"I took it upon myself to observe a few rituals. I don't eat bread during Passover. I don't have a seder either. I light a [yartzheit] candle for my mother. I named my cat in memory of my mother because I don't have children. I got dispensation from a rabbi for that. A lot of the rituals about death. I never leave flowers at a grave. I always put a stone down."
Luke: "Do you think you have an eternal soul?"
Binnie: "In an abstract way.
"I abhor cut flowers. Planting things is wonderful. Using one's money to perpetuate betterment."
Luke: "How do you determine what's right and wrong and how do you know when you've done something wrong?"
Binnie: "I think a lot about what's right and wrong for me. Largely what's wrong has to do with causing suffering. I'm devoted to Peter Singer that way. To do nothing about suffering is wrong. Hypocrisy bothers me.
"You know when you're being hypocritical. Your conscience tweaks and tells you.
"I don't think I've ever done anything that causes active suffering (that I'm aware of)."
Luke: "You've never stabbed anyone?"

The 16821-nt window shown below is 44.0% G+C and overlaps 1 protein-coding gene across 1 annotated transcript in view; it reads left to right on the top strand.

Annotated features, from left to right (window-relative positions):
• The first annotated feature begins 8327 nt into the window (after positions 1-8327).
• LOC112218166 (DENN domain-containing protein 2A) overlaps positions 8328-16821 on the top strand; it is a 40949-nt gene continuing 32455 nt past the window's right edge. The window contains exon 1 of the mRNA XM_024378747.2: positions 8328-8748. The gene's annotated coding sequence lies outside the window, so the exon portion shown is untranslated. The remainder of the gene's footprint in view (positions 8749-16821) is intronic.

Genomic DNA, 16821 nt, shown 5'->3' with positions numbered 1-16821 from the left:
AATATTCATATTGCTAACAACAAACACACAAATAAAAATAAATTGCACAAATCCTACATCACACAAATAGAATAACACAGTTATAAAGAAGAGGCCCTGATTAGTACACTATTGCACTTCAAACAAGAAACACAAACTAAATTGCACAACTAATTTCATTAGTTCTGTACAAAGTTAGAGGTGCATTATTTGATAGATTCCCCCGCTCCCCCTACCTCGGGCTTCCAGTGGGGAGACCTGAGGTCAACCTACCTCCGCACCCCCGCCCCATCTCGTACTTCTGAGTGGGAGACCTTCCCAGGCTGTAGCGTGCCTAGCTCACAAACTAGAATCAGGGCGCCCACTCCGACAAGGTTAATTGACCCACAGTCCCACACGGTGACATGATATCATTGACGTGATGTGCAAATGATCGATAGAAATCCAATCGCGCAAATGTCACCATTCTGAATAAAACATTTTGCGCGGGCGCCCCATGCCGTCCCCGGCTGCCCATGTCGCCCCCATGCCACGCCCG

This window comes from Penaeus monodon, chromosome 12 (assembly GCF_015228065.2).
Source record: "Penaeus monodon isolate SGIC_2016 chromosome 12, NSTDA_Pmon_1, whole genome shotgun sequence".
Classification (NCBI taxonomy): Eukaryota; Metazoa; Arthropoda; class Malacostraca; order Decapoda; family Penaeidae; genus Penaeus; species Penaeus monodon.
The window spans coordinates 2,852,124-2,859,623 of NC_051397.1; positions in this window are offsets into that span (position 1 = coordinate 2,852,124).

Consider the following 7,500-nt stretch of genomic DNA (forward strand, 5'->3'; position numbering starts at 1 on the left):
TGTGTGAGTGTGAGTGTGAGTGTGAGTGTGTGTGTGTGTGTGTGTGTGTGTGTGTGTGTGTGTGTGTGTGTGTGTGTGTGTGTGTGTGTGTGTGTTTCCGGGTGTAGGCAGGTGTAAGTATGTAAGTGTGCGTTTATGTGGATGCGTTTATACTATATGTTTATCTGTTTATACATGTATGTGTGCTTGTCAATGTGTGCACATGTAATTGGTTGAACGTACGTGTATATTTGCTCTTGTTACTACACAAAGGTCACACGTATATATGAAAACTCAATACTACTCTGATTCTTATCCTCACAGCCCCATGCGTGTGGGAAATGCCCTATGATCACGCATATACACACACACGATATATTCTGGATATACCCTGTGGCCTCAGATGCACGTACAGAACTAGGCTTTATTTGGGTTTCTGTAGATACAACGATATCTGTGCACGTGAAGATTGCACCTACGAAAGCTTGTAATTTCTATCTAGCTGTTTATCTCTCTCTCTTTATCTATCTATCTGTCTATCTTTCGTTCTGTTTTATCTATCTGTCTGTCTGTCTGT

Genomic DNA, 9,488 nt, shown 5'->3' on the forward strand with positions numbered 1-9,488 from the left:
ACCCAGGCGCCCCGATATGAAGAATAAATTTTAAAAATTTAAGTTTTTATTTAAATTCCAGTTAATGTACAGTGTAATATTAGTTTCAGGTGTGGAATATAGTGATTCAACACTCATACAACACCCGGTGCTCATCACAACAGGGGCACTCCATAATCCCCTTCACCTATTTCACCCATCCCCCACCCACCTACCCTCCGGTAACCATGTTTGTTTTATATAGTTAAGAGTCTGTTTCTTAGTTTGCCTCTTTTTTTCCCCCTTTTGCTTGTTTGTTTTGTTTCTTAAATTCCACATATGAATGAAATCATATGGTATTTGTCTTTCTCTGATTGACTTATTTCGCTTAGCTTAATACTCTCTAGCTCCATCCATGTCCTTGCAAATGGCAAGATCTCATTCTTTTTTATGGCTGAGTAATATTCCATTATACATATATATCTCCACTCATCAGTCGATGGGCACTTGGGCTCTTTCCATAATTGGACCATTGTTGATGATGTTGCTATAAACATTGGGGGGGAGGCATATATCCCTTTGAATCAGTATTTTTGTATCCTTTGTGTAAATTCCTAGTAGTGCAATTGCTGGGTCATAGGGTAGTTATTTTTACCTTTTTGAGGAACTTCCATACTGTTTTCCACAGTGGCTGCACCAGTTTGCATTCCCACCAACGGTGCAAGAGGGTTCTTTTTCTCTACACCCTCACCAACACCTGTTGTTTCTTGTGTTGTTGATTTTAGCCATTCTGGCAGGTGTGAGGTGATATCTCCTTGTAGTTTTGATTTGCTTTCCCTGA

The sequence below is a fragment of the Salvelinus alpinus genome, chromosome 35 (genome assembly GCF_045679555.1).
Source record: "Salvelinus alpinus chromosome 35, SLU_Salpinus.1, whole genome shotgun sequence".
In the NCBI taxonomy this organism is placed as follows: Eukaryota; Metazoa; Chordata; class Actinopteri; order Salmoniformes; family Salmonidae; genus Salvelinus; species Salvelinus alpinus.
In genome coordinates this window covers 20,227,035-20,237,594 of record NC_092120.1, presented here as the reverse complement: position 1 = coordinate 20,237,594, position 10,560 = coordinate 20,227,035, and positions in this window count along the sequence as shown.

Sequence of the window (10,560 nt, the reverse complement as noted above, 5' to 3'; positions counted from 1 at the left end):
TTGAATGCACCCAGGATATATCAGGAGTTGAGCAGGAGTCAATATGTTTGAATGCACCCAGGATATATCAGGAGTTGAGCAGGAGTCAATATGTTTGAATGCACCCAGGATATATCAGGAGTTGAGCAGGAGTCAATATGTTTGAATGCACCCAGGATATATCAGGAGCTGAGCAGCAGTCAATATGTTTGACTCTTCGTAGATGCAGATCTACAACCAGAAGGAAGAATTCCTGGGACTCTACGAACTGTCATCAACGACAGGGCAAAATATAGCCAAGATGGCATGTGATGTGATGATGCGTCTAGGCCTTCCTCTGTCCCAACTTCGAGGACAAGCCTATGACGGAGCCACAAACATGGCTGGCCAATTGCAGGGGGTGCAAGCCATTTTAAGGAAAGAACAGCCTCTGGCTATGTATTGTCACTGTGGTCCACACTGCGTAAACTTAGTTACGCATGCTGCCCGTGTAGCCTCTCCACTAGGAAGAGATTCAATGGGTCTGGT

Binnie: "No. I've punched a few people but I'm so tiny (5'2") it doesn't hurt. I have no physical strength. In that way I'm a real Jewish girl. I've never deprived anybody of their food or their livelihood."
Luke: "What are the ways you've caused others the most pain?"
Binnie: "Withholding of love.
"I feel bad when I look at the newspaper and I see there's genocide in Darfur and I know I'm doing nothing about that."
Luke: "Do you think it is possible to be sexually promiscuous and not wreak vast amounts of hurt?"
Binnie: "Yes. Absolutely. 'Don't ask, don't tell' is probably always a good policy.
"Somebody can be faithful and more hurtful by giving affection elsewhere or other kinds of loyalty elsewhere. An example that always cracks me up -- someone once wrote an essay that was published in an anthology about how she no longer has sex with her husband, and that she wasn't having sex with anybody else either. She signed it.
"I figured everybody would've been happier if she had just been having an affair. If she had been having sex on a regular basis, she probably wouldn't have been compelled to dishonor her husband in that way.
"The humiliation, the traditional cuckolding, is far worse.
"I don't think promiscuity and adultery are such terrible things. Society has made more of it than it is.
"I don't know that I'd be terribly bent out of shape if my husband slept with somebody else. I might be bent out of shape if gave the affection he gives me to somebody else. Or the loyalty or if he left me. But if he slept with somebody else now and again, I wouldn't get worked up about it.
"I suppose emotional adultery is worse.